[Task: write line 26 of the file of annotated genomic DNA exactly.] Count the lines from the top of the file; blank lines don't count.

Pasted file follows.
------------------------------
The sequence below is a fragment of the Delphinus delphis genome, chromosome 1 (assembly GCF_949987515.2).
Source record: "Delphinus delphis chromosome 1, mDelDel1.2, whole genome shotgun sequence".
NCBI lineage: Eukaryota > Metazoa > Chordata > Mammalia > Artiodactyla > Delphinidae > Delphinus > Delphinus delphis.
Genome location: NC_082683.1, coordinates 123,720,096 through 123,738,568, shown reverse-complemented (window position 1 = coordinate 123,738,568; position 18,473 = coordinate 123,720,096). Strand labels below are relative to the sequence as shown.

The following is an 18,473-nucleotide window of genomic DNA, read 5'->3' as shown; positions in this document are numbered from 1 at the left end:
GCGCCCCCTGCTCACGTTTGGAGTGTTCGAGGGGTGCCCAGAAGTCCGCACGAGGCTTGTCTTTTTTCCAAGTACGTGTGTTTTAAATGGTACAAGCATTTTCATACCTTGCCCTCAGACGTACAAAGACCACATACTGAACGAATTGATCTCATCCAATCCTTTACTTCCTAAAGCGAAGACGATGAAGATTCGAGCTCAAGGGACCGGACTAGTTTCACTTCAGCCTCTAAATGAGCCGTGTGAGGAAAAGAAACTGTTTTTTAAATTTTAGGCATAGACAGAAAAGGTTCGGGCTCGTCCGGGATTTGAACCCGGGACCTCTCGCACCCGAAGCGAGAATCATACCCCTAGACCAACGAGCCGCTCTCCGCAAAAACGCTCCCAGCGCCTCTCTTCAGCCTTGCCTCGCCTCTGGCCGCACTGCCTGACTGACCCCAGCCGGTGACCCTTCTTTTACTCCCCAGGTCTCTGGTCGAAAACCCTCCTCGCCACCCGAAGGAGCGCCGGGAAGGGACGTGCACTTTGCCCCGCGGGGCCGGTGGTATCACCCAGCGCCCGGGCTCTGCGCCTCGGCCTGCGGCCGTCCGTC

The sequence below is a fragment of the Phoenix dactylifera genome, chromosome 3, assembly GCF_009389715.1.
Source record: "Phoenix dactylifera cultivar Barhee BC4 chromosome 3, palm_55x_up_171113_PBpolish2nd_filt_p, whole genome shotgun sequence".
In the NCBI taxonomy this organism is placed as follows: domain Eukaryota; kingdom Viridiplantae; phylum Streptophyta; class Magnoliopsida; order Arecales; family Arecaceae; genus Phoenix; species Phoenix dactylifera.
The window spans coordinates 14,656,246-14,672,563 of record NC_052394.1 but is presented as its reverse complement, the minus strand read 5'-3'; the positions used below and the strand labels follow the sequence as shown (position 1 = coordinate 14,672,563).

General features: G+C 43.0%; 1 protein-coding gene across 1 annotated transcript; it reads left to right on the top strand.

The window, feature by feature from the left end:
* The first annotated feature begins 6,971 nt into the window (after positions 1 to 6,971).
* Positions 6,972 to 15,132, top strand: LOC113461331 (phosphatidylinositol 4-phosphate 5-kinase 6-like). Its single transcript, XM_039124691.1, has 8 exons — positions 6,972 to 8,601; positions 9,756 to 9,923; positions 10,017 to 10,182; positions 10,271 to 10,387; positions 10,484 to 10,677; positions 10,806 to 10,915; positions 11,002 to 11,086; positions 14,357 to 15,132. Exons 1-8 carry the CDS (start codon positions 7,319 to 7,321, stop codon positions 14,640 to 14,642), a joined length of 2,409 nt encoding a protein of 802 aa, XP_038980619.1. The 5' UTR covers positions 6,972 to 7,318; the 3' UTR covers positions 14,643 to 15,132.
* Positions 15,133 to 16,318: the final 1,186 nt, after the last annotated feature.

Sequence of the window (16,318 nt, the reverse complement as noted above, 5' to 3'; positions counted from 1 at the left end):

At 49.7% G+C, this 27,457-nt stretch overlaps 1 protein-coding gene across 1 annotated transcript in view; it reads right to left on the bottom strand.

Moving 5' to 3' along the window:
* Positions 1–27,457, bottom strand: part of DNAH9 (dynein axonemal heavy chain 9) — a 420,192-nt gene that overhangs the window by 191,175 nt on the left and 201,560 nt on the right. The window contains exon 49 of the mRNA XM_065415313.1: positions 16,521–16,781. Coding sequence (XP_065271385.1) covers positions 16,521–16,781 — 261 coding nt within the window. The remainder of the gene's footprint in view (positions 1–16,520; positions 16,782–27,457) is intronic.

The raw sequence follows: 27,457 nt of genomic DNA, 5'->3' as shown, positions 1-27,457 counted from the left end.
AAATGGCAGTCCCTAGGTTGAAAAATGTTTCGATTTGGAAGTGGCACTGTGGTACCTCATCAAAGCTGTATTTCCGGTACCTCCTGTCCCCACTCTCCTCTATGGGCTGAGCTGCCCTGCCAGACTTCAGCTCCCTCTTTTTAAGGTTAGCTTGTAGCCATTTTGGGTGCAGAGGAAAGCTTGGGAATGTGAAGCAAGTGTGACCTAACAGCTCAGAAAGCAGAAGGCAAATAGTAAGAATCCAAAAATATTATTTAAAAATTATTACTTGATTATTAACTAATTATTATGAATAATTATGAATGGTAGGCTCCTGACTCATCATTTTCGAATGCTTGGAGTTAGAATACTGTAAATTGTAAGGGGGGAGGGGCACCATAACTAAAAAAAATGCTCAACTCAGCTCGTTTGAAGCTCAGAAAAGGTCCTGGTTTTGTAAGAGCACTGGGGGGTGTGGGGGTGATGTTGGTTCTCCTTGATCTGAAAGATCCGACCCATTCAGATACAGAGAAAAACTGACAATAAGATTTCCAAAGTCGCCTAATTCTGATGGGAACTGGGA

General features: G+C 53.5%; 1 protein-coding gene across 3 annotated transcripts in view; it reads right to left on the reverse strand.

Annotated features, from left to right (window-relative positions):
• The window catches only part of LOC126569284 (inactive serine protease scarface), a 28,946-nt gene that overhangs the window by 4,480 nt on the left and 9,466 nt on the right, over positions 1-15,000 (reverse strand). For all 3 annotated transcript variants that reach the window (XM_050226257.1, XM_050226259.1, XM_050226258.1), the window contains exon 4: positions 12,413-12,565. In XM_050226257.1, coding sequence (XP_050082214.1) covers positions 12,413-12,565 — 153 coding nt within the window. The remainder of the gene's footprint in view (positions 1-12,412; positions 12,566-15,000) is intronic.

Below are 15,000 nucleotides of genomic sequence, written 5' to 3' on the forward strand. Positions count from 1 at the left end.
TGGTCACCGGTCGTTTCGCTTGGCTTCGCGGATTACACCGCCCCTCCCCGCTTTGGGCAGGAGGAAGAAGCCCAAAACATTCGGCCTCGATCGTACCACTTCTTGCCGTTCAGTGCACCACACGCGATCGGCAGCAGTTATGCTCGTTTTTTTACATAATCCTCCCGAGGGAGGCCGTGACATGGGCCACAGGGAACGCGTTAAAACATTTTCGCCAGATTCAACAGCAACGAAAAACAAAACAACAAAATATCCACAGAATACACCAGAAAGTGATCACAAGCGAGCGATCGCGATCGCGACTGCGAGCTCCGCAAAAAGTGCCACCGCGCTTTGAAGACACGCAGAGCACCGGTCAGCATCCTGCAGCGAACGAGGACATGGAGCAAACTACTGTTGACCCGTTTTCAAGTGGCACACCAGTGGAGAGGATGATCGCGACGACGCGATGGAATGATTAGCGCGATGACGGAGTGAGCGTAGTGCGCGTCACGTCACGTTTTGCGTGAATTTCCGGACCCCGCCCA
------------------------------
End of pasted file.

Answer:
TGGTCACCGGTCGTTTCGCTTGGCTTCGCGGATTACACCGCCCCTCCCCGCTTTGGGCAGGAGGAAGAAGCCCAAAACATTCGGCCTCGATCGTACCACTTCTTGCCGTTCAGTGCACCACACGCGATCGGCAGCAGTTATGCTCGTTTTTTTACATAATCCTCCCGAGGGAGGCCGTGACATGGGCCACAGGGAACGCGTTAAAACATTTTCGCCAGATTCAACAGCAACGAAAAACAAAACAACAAAATATCCACAGAATACACCAGAAAGTGATCACAAGCGAGCGATCGCGATCGCGACTGCGAGCTCCGCAAAAAGTGCCACCGCGCTTTGAAGACACGCAGAGCACCGGTCAGCATCCTGCAGCGAACGAGGACATGGAGCAAACTACTGTTGACCCGTTTTCAAGTGGCACACCAGTGGAGAGGATGATCGCGACGACGCGATGGAATGATTAGCGCGATGACGGAGTGAGCGTAGTGCGCGTCACGTCACGTTTTGCGTGAATTTCCGGACCCCGCCCA